Our Forests Need Help

 

(This 1039th Buffalo Sunday News column was first published on February 20, 2011.)

 

A Forest Gallery

photo by Tom Rawinski

 

When I was five years old, my family moved from the City of Rochester to the Rochester suburb, Brighton, and one of the first things my dad did on our arrival there was plant trees in our new backyard.

 

One of those trees, an oak, was about twenty feet from the window of my bedroom and I couldn't wait for it to grow large enough to provide me an escape route from my window. That wait was in vain: even fifty years later when I returned for a visit, although the tree was much larger, no limb reached toward that window.

 

That oak and several other trees were purchased from garden suppliers, but my dad also inadvertently planted some willows. He and my mother had a line of rose bushes along one side of that backyard and my dad wanted to provide them with a post to climb. An old willow regularly shed not just leaves but small branches. My father used some of those branches for the rose-climbers. He was very careful, however, to see that he stuck the posts in upside down, so they wouldn't grow.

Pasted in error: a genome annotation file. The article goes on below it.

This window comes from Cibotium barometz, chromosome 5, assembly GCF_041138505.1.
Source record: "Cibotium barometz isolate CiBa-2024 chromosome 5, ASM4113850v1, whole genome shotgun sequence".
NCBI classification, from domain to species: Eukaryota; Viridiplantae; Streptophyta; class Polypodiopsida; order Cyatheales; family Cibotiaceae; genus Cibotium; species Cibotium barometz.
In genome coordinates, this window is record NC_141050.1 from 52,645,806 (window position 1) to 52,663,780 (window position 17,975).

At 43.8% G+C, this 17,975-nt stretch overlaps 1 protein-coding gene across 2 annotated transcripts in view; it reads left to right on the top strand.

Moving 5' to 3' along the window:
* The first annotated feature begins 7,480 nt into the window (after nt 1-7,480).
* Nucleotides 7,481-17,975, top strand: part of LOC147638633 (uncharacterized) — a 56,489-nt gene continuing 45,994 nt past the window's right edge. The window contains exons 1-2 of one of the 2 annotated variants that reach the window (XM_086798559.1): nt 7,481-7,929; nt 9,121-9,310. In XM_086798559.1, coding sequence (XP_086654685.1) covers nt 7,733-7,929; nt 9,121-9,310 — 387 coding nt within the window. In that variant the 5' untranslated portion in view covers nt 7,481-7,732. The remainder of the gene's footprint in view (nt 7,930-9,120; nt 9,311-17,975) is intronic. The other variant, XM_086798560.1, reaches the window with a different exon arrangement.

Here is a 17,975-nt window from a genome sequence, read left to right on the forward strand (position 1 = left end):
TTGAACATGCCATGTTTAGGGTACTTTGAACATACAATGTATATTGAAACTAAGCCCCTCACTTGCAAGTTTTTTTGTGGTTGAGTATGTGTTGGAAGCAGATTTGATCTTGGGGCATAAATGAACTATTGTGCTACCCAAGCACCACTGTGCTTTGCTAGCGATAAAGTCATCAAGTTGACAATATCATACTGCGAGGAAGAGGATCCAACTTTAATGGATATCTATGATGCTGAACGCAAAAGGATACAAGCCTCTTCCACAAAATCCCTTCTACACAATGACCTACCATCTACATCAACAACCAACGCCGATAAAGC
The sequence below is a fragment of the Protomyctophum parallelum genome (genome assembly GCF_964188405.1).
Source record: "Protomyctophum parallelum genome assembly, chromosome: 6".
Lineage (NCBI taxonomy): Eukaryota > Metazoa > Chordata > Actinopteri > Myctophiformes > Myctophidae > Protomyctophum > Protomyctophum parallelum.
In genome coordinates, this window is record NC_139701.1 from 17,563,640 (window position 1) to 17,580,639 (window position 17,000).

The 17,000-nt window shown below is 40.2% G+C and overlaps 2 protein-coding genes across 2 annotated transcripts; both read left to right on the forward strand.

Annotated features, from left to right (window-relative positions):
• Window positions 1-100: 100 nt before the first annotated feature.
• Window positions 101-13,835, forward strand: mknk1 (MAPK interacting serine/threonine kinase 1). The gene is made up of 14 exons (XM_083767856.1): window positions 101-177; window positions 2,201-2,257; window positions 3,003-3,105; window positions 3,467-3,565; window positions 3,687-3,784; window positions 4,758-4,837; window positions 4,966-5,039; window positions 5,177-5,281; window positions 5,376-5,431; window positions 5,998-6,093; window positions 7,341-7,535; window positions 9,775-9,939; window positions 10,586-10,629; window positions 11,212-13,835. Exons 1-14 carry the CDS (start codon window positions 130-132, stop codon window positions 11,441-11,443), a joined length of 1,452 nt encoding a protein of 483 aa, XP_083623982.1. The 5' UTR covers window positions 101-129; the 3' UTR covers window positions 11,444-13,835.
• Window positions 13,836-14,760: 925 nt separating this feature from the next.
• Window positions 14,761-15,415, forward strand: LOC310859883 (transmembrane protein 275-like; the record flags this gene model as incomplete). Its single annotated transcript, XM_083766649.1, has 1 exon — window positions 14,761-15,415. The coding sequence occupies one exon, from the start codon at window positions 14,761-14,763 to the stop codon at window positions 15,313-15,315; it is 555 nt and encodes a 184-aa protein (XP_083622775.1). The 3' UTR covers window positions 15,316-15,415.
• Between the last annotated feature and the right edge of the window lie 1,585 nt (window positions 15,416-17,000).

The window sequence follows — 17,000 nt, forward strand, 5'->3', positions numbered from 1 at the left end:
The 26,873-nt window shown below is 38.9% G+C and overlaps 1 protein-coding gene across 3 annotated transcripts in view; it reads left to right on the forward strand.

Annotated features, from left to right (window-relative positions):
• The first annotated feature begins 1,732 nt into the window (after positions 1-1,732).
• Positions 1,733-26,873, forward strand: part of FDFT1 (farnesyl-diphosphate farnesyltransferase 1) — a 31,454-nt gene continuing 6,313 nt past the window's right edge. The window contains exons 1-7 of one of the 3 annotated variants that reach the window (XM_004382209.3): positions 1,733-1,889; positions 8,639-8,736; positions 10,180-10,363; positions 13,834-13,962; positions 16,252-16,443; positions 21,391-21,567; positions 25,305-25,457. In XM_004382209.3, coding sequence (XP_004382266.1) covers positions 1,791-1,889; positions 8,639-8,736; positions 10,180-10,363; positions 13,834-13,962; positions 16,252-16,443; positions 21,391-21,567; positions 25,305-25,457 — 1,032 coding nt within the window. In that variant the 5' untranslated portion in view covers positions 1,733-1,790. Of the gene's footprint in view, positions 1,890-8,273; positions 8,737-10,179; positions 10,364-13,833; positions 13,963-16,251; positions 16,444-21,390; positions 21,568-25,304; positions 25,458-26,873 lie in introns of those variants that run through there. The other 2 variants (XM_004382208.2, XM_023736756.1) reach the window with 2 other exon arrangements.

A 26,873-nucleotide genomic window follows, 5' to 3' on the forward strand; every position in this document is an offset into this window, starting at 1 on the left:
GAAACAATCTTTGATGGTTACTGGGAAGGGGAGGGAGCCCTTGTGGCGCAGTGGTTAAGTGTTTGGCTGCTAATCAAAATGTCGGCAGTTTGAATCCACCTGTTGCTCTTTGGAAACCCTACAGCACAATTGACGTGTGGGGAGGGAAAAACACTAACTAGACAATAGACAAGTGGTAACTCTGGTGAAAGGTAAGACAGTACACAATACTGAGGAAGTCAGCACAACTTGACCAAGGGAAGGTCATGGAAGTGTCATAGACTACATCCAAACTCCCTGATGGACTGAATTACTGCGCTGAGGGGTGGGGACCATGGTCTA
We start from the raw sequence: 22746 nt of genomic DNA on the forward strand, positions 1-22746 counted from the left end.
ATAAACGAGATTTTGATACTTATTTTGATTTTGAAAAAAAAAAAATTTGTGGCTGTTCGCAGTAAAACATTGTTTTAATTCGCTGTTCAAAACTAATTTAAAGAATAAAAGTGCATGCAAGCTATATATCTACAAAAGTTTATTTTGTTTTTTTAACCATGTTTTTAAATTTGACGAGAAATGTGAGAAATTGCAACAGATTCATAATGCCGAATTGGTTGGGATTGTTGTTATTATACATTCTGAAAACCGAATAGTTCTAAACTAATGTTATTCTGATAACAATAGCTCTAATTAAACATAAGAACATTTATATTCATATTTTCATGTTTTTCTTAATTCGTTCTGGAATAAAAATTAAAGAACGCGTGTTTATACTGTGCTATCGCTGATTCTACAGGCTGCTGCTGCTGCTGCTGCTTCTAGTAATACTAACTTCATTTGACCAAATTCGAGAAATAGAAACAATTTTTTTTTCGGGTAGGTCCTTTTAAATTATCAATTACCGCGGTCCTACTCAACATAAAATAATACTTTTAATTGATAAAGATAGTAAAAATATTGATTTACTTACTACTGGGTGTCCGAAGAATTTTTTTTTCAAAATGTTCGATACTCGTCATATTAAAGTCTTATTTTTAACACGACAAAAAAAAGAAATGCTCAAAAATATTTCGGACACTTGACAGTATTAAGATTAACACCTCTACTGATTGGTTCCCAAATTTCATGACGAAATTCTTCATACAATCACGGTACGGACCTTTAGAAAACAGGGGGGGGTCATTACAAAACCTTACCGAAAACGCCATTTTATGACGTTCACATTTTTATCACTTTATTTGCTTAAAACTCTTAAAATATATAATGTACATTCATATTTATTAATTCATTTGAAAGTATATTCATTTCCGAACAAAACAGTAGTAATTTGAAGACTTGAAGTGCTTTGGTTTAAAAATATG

Unfortunately, those posts didn't know up from down and they all grew. Soon we had a line of willows instead of the earlier line of rosebushes. I recall them as the buggiest, worst leaf-shedding trees I have ever known.

 

I thought of how those trees changed the character of that yard when Troy Weldy of Nature Conservancy called my attention to a newly published study of our state forests. The detailed study, "Forest Regeneration in New York State", and a summary are both available at: www.nature.org/wherewework/northamerica/states/newyork/

news/news3594.html. Like that yard, our state is changing.

 

Until now I thought that our forests were improving year by year, and indeed, after a low in the late 19th century when less than 25% of the state was forested, today they cover over 60%. This is only partly due to active reforestation programs. It is also due to agricultural lands returning to forests.

 

As our forested area continues to increase, there is still more good news in the forest regeneration report. Apparently about half of our forests are in reasonable shape today.

 

Unfortunately, we must be concerned about the future of our forests and that is what regeneration is about.